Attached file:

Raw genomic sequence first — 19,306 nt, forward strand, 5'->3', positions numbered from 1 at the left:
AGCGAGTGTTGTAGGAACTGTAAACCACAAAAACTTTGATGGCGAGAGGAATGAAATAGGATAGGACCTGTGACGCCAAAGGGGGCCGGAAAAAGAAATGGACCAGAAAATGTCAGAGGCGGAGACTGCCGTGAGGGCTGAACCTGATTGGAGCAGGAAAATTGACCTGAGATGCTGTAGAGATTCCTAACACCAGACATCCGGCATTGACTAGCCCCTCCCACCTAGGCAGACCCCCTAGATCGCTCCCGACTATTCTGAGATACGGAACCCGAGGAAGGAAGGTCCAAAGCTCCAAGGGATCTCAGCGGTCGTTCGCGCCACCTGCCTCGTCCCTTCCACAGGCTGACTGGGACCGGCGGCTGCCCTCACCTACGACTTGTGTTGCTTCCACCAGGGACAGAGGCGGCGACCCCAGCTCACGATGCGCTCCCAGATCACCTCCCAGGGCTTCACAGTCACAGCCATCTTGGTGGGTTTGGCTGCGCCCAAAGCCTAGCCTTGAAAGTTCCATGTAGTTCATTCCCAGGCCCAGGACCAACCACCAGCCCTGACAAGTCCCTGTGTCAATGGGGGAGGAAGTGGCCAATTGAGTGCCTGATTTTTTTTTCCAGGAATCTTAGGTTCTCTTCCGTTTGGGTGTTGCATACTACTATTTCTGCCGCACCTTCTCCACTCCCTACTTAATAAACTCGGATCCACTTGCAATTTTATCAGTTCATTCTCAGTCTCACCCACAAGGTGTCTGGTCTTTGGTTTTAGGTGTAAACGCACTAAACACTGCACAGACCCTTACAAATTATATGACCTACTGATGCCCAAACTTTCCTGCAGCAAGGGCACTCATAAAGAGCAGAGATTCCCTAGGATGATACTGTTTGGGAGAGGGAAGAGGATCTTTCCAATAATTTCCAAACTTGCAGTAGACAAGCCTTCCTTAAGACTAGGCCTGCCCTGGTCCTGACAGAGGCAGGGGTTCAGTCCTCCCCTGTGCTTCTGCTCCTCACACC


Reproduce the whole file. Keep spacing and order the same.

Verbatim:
Raw genomic sequence first — 19,306 nt, forward strand, 5'->3', positions numbered from 1 at the left:
AGCGAGTGTTGTAGGAACTGTAAACCACAAAAACTTTGATGGCGAGAGGAATGAAATAGGATAGGACCTGTGACGCCAAAGGGGGCCGGAAAAAGAAATGGACCAGAAAATGTCAGAGGCGGAGACTGCCGTGAGGGCTGAACCTGATTGGAGCAGGAAAATTGACCTGAGATGCTGTAGAGATTCCTAACACCAGACATCCGGCATTGACTAGCCCCTCCCACCTAGGCAGACCCCCTAGATCGCTCCCGACTATTCTGAGATACGGAACCCGAGGAAGGAAGGTCCAAAGCTCCAAGGGATCTCAGCGGTCGTTCGCGCCACCTGCCTCGTCCCTTCCACAGGCTGACTGGGACCGGCGGCTGCCCTCACCTACGACTTGTGTTGCTTCCACCAGGGACAGAGGCGGCGACCCCAGCTCACGATGCGCTCCCAGATCACCTCCCAGGGCTTCACAGTCACAGCCATCTTGGTGGGTTTGGCTGCGCCCAAAGCCTAGCCTTGAAAGTTCCATGTAGTTCATTCCCAGGCCCAGGACCAACCACCAGCCCTGACAAGTCCCTGTGTCAATGGGGGAGGAAGTGGCCAATTGAGTGCCTGATTTTTTTTTCCAGGAATCTTAGGTTCTCTTCCGTTTGGGTGTTGCATACTACTATTTCTGCCGCACCTTCTCCACTCCCTACTTAATAAACTCGGATCCACTTGCAATTTTATCAGTTCATTCTCAGTCTCACCCACAAGGTGTCTGGTCTTTGGTTTTAGGTGTAAACGCACTAAACACTGCACAGACCCTTACAAATTATATGACCTACTGATGCCCAAACTTTCCTGCAGCAAGGGCACTCATAAAGAGCAGAGATTCCCTAGGATGATACTGTTTGGGAGAGGGAAGAGGATCTTTCCAATAATTTCCAAACTTGCAGTAGACAAGCCTTCCTTAAGACTAGGCCTGCCCTGGTCCTGACAGAGGCAGGGGTTCAGTCCTCCCCTGTGCTTCTGCTCCTCACACC